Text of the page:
Our table detailing the fates of the three top lots from the last three years at each of the major European breeze-up sales contains a relatively small portion of data but it tells its own story of success and failure.

Every agent or trainer at sales of young stock looks for the best bloodlines merged with the best physical specimen available to them within their budget. At the breeze-ups, the job should be made slightly easier by the fact that these fledgling racehorses are already athletes. They can gallop, some faster than others, some in a more taking manner than others, but they have all been tried to a degree which many homebreds and a large portion of sales yearlings will not have been at the equivalent point in their upbringing.

If the table gives any message at all, it is that the term ‘ready to run’ can be a misnomer. Bearing in mind that many breeze-up graduates will have had tough preparations for yearling sales only six months beforehand and, even with a break before the serious work building up to a breeze begins, it is nevertheless an awful lot to be asking of a horse both mentally and physically at such a tender age. Some can cope; others will fall by the wayside.

Of the two top performers in our small sample, Passion For Gold didn’t race until the end of August in his two-year-old season, while Rainfall didn’t make the track at all as a juvenile but doubtless benefited from this cautious approach – she posted a six-length maiden win on debut and won the Jersey Stakes at Royal Ascot on only her third racecourse appearance.

There have been plenty of good reasons to keep buyers coming back to the breeze-ups, including 30,000gns DBS purchase Speciosa becoming the first British Classic winner to emanate from this sphere and colts such as Rio De La Plata and Amadeus Wolf being rated in the top five two-year-olds of their generations. It’s no coincidence that these three hailed from the drafts of Mocklershill (Speciosa) and Bansha House Stables (Rio De La Plata and Amadeus Wolf), two outfits whose names have taken up permanent residence in the list of top vendors at breeze-up sales.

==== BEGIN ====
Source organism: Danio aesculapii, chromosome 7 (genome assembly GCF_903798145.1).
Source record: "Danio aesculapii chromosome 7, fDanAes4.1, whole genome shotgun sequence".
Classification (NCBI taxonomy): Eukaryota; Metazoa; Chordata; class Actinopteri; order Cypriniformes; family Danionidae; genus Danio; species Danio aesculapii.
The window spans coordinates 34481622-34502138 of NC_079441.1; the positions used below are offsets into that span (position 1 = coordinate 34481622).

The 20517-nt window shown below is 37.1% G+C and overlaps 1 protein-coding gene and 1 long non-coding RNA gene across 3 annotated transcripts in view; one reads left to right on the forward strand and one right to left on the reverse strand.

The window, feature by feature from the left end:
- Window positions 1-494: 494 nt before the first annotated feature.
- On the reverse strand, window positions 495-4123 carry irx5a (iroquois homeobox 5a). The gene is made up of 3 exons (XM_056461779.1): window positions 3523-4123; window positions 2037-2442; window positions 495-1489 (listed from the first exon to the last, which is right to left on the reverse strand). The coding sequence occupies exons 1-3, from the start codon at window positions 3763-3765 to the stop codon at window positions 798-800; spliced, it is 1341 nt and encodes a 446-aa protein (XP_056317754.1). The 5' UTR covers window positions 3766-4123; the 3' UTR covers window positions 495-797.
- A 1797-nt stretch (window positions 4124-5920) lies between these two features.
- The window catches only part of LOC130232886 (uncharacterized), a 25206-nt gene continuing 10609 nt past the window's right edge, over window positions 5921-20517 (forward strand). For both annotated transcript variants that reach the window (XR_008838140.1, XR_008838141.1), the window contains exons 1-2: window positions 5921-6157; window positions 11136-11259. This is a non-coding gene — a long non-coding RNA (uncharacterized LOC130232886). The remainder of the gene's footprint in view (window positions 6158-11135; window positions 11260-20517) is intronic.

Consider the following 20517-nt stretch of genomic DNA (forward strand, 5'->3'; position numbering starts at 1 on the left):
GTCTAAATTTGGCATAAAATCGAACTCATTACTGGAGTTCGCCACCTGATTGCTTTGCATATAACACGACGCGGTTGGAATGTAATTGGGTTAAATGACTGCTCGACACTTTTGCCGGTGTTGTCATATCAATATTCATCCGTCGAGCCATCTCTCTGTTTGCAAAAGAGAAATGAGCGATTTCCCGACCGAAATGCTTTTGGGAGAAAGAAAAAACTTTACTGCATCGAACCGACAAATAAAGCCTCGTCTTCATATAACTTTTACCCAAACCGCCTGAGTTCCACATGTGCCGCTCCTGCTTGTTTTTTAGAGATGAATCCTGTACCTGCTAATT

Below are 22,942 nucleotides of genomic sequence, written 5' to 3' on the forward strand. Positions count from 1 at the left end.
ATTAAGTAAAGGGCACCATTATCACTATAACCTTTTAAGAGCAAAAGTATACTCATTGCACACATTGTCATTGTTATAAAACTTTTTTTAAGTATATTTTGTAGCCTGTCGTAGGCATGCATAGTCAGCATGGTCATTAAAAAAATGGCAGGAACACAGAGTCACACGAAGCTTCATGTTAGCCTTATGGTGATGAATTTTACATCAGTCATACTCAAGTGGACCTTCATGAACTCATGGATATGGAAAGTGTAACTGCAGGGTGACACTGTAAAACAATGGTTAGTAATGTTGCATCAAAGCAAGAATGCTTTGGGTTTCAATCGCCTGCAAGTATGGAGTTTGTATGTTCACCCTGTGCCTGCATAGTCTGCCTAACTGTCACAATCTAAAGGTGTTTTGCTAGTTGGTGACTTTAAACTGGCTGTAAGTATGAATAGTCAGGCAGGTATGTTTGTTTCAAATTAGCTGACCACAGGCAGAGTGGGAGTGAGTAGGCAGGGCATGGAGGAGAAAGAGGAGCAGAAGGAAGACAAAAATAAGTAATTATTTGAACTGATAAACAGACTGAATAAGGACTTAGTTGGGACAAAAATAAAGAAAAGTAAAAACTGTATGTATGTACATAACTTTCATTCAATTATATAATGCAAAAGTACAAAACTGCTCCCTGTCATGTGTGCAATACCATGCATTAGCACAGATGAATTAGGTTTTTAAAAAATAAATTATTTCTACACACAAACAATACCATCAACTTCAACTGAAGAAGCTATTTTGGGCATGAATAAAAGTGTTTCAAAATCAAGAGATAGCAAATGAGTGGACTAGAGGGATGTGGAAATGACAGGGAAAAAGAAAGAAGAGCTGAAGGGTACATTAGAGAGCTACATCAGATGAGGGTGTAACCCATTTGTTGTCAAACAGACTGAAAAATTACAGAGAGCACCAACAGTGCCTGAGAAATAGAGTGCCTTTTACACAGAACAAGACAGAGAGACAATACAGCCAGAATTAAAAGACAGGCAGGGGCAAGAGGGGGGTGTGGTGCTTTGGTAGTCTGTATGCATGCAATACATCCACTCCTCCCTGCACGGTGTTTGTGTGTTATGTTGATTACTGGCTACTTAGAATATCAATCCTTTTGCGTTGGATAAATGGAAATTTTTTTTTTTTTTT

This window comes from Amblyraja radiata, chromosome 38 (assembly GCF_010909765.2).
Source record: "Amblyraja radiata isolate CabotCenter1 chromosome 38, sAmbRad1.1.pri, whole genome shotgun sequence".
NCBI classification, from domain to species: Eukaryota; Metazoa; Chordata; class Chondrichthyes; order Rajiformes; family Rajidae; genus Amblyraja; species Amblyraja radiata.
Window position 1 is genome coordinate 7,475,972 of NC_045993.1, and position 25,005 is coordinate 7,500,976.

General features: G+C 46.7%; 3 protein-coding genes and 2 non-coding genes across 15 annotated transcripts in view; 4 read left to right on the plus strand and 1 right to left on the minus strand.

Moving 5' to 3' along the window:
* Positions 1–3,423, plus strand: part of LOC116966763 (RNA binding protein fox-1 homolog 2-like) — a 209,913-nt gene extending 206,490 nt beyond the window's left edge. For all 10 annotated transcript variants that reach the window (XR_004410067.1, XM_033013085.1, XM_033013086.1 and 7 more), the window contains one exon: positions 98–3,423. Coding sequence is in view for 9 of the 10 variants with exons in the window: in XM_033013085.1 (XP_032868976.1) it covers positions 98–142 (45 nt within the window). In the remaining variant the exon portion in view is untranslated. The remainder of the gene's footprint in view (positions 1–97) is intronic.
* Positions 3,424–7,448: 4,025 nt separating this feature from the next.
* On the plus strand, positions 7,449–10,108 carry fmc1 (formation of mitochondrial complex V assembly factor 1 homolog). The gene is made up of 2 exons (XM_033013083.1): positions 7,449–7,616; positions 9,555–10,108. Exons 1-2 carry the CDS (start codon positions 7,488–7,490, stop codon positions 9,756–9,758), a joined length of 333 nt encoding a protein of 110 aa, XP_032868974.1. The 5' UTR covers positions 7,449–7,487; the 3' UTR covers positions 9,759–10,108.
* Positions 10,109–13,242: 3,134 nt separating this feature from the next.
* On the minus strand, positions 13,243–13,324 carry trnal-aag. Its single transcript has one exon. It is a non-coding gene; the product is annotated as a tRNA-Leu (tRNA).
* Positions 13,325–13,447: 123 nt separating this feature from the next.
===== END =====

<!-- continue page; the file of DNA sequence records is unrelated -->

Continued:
More recently, Native Khan landed the Craven Stakes – which is sponsored by a conglomerate of breeze-up vendors – almost exactly a year to the day after he was asked to stretch out on turf alongside the Rowley Mile in the 2010 Craven breeze-up sale, and Nell Gwyn Stakes winner Barefoot Lady became the second high-profile graduate of the Goresbridge sale after Music Show.

In these difficult financial times, there had been hope that the breeze-up sales might see a surge of buyers who had kept their powder dry at the yearling sales and saved on six months’ keep by buying a horse that bit closer to making its racecourse debut. The picture will become clearer once the dust has settled on the sales at Doncaster and Saint-Cloud, the former having just begun as this issue went to press, but the early indications are that, while there remains a clutch of bigger purchasers, there are still too few players operating in the crucial middle market.

Evans above
One man who would surely be a success as a breeze-up consignor were he ever to give up his current job is David Evans. The trainer has usually had at least a handful of two-year-old winners before the sales have even started. This year is no exception.

Evans is already responsible for the first winner by three first-season sires. Dual winner Jack Who’s He got Red Clubs off the mark on March 31, Seven Year Itch did the same for Lawman on April 13, while Cockney Fire was Cockney Rebel’s first winner on April 16.
This was the second time that Cockney Fire’s dam Camp Fire had produced the first winner by a freshman sire, as her 2007 foal, Kumbeshwar, was the first to strike for Doyen, albeit in September. No prizes for guessing who trained Kumbeshwar before he switched to Alan King’s yard and became one of the best juvenile hurdlers in the land.

Stallion masters looking to get some early winners on the board for their young sires could do worse than sending a few two-year-olds to Wales to the unorthodox but highly effective yard of David Evans.